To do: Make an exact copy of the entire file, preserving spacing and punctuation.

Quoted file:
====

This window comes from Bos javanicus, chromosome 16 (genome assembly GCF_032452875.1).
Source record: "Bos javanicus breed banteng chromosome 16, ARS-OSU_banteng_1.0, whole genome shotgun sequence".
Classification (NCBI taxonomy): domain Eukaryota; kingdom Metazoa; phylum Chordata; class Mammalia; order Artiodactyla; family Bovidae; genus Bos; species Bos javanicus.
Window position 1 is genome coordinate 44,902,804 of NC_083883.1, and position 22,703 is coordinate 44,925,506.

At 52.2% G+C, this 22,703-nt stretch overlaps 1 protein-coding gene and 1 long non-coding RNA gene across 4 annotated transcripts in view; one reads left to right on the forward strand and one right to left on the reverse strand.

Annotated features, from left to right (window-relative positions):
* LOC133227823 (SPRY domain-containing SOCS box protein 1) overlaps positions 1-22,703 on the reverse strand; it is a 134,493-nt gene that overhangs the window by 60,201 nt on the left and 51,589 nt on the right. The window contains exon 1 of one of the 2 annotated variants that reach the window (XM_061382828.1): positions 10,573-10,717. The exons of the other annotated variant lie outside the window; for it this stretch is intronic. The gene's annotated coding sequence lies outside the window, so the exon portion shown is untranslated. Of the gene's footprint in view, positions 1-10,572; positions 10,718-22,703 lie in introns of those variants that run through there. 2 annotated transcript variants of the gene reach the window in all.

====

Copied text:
This window comes from Bos javanicus, chromosome 16 (genome assembly GCF_032452875.1).
Source record: "Bos javanicus breed banteng chromosome 16, ARS-OSU_banteng_1.0, whole genome shotgun sequence".
Classification (NCBI taxonomy): domain Eukaryota; kingdom Metazoa; phylum Chordata; class Mammalia; order Artiodactyla; family Bovidae; genus Bos; species Bos javanicus.
Window position 1 is genome coordinate 44,902,804 of NC_083883.1, and position 22,703 is coordinate 44,925,506.

At 52.2% G+C, this 22,703-nt stretch overlaps 1 protein-coding gene and 1 long non-coding RNA gene across 4 annotated transcripts in view; one reads left to right on the forward strand and one right to left on the reverse strand.

Annotated features, from left to right (window-relative positions):
* LOC133227823 (SPRY domain-containing SOCS box protein 1) overlaps positions 1-22,703 on the reverse strand; it is a 134,493-nt gene that overhangs the window by 60,201 nt on the left and 51,589 nt on the right. The window contains exon 1 of one of the 2 annotated variants that reach the window (XM_061382828.1): positions 10,573-10,717. The exons of the other annotated variant lie outside the window; for it this stretch is intronic. The gene's annotated coding sequence lies outside the window, so the exon portion shown is untranslated. Of the gene's footprint in view, positions 1-10,572; positions 10,718-22,703 lie in introns of those variants that run through there. 2 annotated transcript variants of the gene reach the window in all.